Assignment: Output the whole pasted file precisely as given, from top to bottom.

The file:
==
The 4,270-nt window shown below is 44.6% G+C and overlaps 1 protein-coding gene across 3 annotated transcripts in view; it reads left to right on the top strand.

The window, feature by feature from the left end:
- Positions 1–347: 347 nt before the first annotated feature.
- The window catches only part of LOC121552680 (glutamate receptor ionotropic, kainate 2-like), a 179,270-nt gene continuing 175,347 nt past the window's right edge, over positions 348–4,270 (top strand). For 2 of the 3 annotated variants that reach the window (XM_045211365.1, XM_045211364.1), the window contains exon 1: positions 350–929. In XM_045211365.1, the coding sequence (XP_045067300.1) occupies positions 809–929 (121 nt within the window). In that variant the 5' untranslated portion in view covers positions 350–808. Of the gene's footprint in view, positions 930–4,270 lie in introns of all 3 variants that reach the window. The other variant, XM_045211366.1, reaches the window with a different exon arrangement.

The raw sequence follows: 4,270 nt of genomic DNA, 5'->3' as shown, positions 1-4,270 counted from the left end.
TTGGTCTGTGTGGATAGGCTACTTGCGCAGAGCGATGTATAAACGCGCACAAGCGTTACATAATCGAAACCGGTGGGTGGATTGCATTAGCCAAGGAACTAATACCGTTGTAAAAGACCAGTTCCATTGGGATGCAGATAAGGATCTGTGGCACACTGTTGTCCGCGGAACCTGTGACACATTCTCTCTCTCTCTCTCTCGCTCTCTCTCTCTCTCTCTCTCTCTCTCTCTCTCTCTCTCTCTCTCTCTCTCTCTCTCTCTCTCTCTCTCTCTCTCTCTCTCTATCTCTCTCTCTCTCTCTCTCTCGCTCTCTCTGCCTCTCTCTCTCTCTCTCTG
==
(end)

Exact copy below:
The 4,270-nt window shown below is 44.6% G+C and overlaps 1 protein-coding gene across 3 annotated transcripts in view; it reads left to right on the top strand.

The window, feature by feature from the left end:
- Positions 1–347: 347 nt before the first annotated feature.
- The window catches only part of LOC121552680 (glutamate receptor ionotropic, kainate 2-like), a 179,270-nt gene continuing 175,347 nt past the window's right edge, over positions 348–4,270 (top strand). For 2 of the 3 annotated variants that reach the window (XM_045211365.1, XM_045211364.1), the window contains exon 1: positions 350–929. In XM_045211365.1, the coding sequence (XP_045067300.1) occupies positions 809–929 (121 nt within the window). In that variant the 5' untranslated portion in view covers positions 350–808. Of the gene's footprint in view, positions 930–4,270 lie in introns of all 3 variants that reach the window. The other variant, XM_045211366.1, reaches the window with a different exon arrangement.

The raw sequence follows: 4,270 nt of genomic DNA, 5'->3' as shown, positions 1-4,270 counted from the left end.
TTGGTCTGTGTGGATAGGCTACTTGCGCAGAGCGATGTATAAACGCGCACAAGCGTTACATAATCGAAACCGGTGGGTGGATTGCATTAGCCAAGGAACTAATACCGTTGTAAAAGACCAGTTCCATTGGGATGCAGATAAGGATCTGTGGCACACTGTTGTCCGCGGAACCTGTGACACATTCTCTCTCTCTCTCTCTCGCTCTCTCTCTCTCTCTCTCTCTCTCTCTCTCTCTCTCTCTCTCTCTCTCTCTCTCTCTCTCTCTCTCTCTCTCTCTCTCTCTATCTCTCTCTCTCTCTCTCTCTCGCTCTCTCTGCCTCTCTCTCTCTCTCTCTG